THERE WAS A MAN whose life fell apart. He couldn’t understand why—he was a good man, he’d done nothing to deserve it. His name was Job, and his story is in the Bible.
We’re introduced to Job as ‘blameless and upright, one who feared God and turned away from evil’ (Job 1:1). Then we watch as his life is systematically dismantled— his vast wealth, his family and finally his health are taken away. At last we see him sitting in abject misery, scraping his sores with a piece of broken pottery (2:8). Three friends come together to try to comfort him, and such is his grief that all they can do is sit with him in silence for seven days (v. 13).
The book proceeds with a conversation between Job and his friends, as they each try to make sense of what has happened to him. The friends assume that he must have done something bad to deserve it. He knows he hasn’t. He complains bitterly—if only he could get God to listen to him, he would demonstrate his innocence:
He is not a man, as I am, that I might answer him, that we should come to trial together. There is no arbiter between us, who might lay his hand on us both. Let him take his rod away from me, and let not dread of him terrify me. Then I would speak without fear of him, for I am not so in myself (9:32–35).
At last there’s nothing more to say. Job is ‘righteous in his own eyes’ (32:1) and cannot understand why God is doing this to him. Then at last God speaks. Chapters 38 to 41 are God’s answer to Job’s complaint. He does not answer Job’s arguments. Essentially the answer God gives to Job is, “Who do you think you are?”
Who is this that darkens counsel by words without knowledge? Dress for action like a man; I will question you, and you make it known to me. Where were you when I laid the foundation of the earth? Tell me, if you have understanding… (38:2–4).
Is God Unfair?
Do you feel for Job? Do you think God was being unfair? Job didn’t—he got the message. By the end of God’s speech Job’s complaint had been squashed. Job said, ‘Who is this that hides counsel without knowledge? Therefore I have uttered what I did not understand, things too wonderful for me, which I did not know’ (42:3).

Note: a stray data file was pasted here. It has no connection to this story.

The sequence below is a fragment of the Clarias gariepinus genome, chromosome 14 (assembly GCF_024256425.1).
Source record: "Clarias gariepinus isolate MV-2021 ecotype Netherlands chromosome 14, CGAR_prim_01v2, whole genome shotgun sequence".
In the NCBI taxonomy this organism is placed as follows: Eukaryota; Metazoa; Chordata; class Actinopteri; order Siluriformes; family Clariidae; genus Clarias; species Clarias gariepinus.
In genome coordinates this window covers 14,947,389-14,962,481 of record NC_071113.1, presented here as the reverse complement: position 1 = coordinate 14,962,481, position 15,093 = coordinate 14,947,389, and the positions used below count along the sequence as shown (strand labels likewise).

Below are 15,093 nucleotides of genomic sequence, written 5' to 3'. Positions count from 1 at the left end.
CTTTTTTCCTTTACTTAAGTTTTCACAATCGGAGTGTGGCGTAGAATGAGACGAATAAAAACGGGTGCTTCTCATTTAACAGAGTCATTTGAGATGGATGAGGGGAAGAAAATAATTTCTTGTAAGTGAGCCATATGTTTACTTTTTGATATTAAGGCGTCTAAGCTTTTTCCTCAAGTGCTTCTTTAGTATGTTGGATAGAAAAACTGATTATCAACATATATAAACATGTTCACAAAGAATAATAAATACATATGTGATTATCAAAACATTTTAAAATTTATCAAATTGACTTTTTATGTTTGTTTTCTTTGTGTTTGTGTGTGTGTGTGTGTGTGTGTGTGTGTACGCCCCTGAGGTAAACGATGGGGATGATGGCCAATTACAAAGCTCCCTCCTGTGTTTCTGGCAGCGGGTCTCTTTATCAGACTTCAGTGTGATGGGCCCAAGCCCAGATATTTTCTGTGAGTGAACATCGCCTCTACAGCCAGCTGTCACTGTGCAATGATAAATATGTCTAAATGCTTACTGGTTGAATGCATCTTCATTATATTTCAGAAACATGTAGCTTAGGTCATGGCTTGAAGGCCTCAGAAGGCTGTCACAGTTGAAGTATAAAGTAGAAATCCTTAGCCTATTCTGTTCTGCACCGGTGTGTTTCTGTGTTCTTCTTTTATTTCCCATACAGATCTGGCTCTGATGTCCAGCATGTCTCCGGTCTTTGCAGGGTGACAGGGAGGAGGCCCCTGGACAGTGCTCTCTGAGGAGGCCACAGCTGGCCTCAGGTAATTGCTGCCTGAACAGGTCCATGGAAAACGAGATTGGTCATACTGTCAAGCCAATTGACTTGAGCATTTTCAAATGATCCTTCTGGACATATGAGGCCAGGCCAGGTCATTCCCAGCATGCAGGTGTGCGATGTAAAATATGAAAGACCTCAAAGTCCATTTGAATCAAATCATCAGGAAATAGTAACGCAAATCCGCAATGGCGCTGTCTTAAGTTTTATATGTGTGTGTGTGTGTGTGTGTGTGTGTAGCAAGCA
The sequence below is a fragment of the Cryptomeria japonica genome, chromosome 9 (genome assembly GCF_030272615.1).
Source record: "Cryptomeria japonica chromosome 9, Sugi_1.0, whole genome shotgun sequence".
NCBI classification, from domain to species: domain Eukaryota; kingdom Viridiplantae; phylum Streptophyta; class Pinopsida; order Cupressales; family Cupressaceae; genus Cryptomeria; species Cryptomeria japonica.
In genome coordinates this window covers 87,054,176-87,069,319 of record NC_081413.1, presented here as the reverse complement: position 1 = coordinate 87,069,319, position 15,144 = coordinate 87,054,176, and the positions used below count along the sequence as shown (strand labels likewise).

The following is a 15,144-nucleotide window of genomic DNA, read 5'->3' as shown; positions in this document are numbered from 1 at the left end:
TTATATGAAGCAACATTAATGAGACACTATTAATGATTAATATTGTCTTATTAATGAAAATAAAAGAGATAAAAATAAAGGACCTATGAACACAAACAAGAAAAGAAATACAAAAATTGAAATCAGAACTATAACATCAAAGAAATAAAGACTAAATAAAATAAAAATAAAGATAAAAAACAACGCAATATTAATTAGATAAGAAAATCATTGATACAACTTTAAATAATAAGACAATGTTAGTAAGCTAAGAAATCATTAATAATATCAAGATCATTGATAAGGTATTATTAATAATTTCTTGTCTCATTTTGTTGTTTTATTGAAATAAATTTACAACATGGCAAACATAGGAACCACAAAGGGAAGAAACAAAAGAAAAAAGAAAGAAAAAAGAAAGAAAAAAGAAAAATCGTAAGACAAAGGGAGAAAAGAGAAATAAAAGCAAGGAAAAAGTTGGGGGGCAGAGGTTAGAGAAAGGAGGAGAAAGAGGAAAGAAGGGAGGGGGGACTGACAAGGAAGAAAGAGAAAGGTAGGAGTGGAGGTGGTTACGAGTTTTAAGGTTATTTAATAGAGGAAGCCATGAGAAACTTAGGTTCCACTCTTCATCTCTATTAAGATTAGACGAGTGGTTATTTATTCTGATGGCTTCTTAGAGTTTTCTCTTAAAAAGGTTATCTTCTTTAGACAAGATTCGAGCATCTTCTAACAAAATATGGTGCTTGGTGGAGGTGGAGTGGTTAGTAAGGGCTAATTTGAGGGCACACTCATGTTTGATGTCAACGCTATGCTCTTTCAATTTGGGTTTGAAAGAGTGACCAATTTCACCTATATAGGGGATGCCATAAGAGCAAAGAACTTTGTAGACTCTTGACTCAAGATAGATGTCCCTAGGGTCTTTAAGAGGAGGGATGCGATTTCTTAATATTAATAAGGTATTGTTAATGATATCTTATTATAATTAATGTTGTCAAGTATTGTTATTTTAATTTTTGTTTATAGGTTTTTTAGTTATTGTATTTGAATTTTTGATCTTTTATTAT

Job had learned an important lesson: God is in control of the lives of His people, and sometimes we just can’t understand what He is doing.
God was pleased with Job’s answer. The book ends with the restoration of his family, health and wealth.
There is a hugely encouraging principle at work in the lives of God’s children. The Apostle Paul expresses it:
We know that for those who love God all things work together for good, for those who are called according to his purpose (Romans 8:28).
Consider that. There are those who love God and respond to His call, and those who don’t. For those who have no time for God, the world can seem a cruel and unfair place. But those who belong to God have the reassurance that God is in control of what happens to them, and He is working in their life for their ultimate benefit.
Sometimes He gives good things: ‘For the Lord God is a sun and shield; the Lord bestows favour and honour. No good thing does he withhold from those who walk uprightly’ (Psalm 84:11). Sometimes He gives bad things: ‘It is for discipline that you have to endure. God is treating you as sons. For what son is there whom his father does not discipline? If you are left without discipline, in which all have participated, then you are illegitimate children and not sons’ (Hebrews 12:7–8).
Evil from God
The catastrophes in Job’s life were inflicted by someone called ‘Satan’ (Job 1-2). There are different opinions about the identity of Satan. But one thing is clear—throughout the book, Job and his friends knew that the disasters had ultimately come from God, and this is confirmed by the narrator: ‘Then came to him all his brothers and sisters and all who had known him before, and ate bread with him in his house. And they showed him sympathy and comforted him for all the evil that the Lord had brought upon him’ (42:11).
Similarly in our lives—when bad things happen, there can be a variety of causes. They might be consequences of our own bad actions; they may appear as complete accidents; or they may be inflicted (inadvertently or deliberately) by other people. The point is this—if God is working in our lives, they all happen for our good.
The Apostle James was writing to Christians who were undergoing some kind of troubles, probably persecution for their faith. He told them: ‘Count it all joy, my brothers, when you meet trials of various kinds, for you know that the testing of your faith produces steadfastness. And let steadfastness have its full effect, that you may be perfect and complete, lacking in nothing’ (James 1:2–4).